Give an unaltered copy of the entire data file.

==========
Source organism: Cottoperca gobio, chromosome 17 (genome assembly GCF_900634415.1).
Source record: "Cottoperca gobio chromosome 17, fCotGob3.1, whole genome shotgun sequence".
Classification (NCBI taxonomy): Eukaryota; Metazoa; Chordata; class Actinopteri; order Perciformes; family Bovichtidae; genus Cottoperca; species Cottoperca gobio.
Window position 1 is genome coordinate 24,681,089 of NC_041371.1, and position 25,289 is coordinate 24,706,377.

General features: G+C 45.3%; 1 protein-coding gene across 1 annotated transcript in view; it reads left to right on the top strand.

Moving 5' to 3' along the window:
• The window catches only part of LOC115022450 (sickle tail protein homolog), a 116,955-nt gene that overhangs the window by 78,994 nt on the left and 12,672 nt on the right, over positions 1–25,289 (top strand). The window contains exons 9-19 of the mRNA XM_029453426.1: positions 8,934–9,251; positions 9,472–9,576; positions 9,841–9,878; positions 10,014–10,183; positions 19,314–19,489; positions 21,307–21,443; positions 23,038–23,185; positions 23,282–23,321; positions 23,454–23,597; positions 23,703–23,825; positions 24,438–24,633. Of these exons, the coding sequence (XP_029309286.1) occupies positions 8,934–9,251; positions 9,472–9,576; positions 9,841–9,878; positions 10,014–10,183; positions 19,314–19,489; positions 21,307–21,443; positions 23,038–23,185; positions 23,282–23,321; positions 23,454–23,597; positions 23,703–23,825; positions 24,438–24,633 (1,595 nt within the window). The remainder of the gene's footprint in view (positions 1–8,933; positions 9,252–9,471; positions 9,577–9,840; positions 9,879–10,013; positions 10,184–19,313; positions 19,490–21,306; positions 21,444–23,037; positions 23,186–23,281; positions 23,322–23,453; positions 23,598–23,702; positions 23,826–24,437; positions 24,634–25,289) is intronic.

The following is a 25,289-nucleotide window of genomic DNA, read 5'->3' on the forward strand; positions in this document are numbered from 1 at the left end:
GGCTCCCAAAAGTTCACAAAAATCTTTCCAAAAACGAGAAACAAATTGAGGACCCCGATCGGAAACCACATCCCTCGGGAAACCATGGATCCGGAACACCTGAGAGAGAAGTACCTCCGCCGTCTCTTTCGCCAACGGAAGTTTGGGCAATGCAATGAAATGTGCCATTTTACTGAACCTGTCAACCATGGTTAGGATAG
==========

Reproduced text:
Source organism: Cottoperca gobio, chromosome 17 (genome assembly GCF_900634415.1).
Source record: "Cottoperca gobio chromosome 17, fCotGob3.1, whole genome shotgun sequence".
Classification (NCBI taxonomy): Eukaryota; Metazoa; Chordata; class Actinopteri; order Perciformes; family Bovichtidae; genus Cottoperca; species Cottoperca gobio.
Window position 1 is genome coordinate 24,681,089 of NC_041371.1, and position 25,289 is coordinate 24,706,377.

General features: G+C 45.3%; 1 protein-coding gene across 1 annotated transcript in view; it reads left to right on the top strand.

Moving 5' to 3' along the window:
• The window catches only part of LOC115022450 (sickle tail protein homolog), a 116,955-nt gene that overhangs the window by 78,994 nt on the left and 12,672 nt on the right, over positions 1–25,289 (top strand). The window contains exons 9-19 of the mRNA XM_029453426.1: positions 8,934–9,251; positions 9,472–9,576; positions 9,841–9,878; positions 10,014–10,183; positions 19,314–19,489; positions 21,307–21,443; positions 23,038–23,185; positions 23,282–23,321; positions 23,454–23,597; positions 23,703–23,825; positions 24,438–24,633. Of these exons, the coding sequence (XP_029309286.1) occupies positions 8,934–9,251; positions 9,472–9,576; positions 9,841–9,878; positions 10,014–10,183; positions 19,314–19,489; positions 21,307–21,443; positions 23,038–23,185; positions 23,282–23,321; positions 23,454–23,597; positions 23,703–23,825; positions 24,438–24,633 (1,595 nt within the window). The remainder of the gene's footprint in view (positions 1–8,933; positions 9,252–9,471; positions 9,577–9,840; positions 9,879–10,013; positions 10,184–19,313; positions 19,490–21,306; positions 21,444–23,037; positions 23,186–23,281; positions 23,322–23,453; positions 23,598–23,702; positions 23,826–24,437; positions 24,634–25,289) is intronic.

The following is a 25,289-nucleotide window of genomic DNA, read 5'->3' on the forward strand; positions in this document are numbered from 1 at the left end:
GGCTCCCAAAAGTTCACAAAAATCTTTCCAAAAACGAGAAACAAATTGAGGACCCCGATCGGAAACCACATCCCTCGGGAAACCATGGATCCGGAACACCTGAGAGAGAAGTACCTCCGCCGTCTCTTTCGCCAACGGAAGTTTGGGCAATGCAATGAAATGTGCCATTTTACTGAACCTGTCAACCATGGTTAGGATAG